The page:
As passengers take tentative steps back onto trains, transport operators are looking at new ways to provide them with real-time information on how to shun crowded platforms and carriages. Transport for London has become the latest organisation to launch such a service. Earlier this week, it reported that it is using depersonalised data from its WiFi network to provide real-time information on how busy London Underground stations are at any particular time of the day.
In the past, TfL has relied on ticketing data to monitor travel patterns. Its estimates of how busy or empty tube stations were had been based largely on historical data from its Oyster smart card and contactless ticketing system which record station entry and exits.
However, the new system enables estimates of overall crowding within a station to take into account how busy platforms and interchange points are. In turn, TfL can pass on the data to passengers via its Go app. This allows travellers wishing to avoid the most crowded stations or platforms to tailor their journeys accordingly. The data feeds are also being made available to third party developers.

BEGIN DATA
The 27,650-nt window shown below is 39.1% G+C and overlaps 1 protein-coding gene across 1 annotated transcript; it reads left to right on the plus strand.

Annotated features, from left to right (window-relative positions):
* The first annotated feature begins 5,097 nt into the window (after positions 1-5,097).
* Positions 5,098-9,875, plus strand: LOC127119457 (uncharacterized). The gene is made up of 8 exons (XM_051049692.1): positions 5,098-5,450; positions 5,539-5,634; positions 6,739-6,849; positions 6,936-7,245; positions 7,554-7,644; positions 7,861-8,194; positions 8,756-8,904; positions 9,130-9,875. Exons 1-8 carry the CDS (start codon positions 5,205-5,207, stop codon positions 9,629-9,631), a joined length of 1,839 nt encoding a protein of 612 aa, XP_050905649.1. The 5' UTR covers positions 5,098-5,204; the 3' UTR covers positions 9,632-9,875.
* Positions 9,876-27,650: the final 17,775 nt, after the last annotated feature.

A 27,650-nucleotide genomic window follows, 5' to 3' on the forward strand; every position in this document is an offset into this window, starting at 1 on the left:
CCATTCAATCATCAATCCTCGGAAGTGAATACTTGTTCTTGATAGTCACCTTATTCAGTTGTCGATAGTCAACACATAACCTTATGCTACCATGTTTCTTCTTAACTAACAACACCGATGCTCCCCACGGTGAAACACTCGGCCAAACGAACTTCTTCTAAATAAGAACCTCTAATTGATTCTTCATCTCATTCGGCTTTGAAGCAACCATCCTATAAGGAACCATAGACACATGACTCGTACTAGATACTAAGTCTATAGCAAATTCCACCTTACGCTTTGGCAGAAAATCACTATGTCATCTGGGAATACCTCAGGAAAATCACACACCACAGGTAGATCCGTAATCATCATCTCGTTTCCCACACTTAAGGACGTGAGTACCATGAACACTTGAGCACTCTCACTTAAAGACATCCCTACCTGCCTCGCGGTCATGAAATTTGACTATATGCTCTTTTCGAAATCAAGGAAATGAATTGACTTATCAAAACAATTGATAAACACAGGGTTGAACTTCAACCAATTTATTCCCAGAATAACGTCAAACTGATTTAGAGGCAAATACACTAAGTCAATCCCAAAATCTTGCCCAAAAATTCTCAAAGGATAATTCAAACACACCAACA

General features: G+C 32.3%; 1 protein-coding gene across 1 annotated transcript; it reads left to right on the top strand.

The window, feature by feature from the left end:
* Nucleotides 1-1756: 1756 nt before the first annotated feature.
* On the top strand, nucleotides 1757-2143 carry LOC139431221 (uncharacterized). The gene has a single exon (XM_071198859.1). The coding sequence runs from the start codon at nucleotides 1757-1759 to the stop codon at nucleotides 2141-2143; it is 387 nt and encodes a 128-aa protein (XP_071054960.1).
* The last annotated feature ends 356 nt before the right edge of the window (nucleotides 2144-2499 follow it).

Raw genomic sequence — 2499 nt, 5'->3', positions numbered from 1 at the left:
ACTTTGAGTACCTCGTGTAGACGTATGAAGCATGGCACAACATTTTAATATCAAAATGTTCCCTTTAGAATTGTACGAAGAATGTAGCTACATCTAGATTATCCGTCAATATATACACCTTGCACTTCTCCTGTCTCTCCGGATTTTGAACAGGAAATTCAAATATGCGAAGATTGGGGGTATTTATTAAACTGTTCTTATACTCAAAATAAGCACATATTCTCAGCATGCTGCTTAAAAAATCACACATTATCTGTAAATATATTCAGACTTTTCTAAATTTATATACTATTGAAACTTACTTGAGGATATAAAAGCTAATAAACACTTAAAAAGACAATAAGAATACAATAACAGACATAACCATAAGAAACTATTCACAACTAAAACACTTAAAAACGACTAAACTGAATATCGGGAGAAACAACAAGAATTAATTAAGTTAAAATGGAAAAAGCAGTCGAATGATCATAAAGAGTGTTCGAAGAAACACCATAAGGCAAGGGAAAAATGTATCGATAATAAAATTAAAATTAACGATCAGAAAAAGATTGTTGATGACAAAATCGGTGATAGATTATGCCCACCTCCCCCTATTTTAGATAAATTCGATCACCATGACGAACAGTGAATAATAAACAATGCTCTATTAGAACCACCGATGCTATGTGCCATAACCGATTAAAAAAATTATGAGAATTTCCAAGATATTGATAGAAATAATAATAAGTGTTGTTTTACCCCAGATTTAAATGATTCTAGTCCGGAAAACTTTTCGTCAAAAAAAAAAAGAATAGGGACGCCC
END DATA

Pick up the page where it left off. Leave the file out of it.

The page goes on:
On the last day of June, the transport organisation reported that weekday Underground ridership had reached around 45% of pre-pandemic levels, with bus ridership at 60% to 65% of pre-pandemic levels.
Earlier in the year, South Western Railway, which operates one of the busiest UK train networks, announced a similar project. The operator is trialling a new app that will give passengers on its normally packed commuter trains the opportunity to avoid the most crowded carriages.
The app, which has been developed by SWR, Icomera and video analytics company POS Insights, could prove very useful as commuters start returning in greater numbers to services into and out of London Waterloo.
Using on-board CCTV images, analysed by artificial intelligence the app can count the number of people in each carriage. This is then relayed to the travelling public in the form of colour-coded carriage maps – “Red” for little room and “Green” indicating more free space.
South Western Railway say that the app proves successful it will be offered more widely. Initially it will be available on all Desiro trains and then on all services between London, Basingstoke, Portsmouth, Southampton and Weymouth. The train company says that, if it works, the system will be introduced to the company smartphone app and website in coming months for specific routes.
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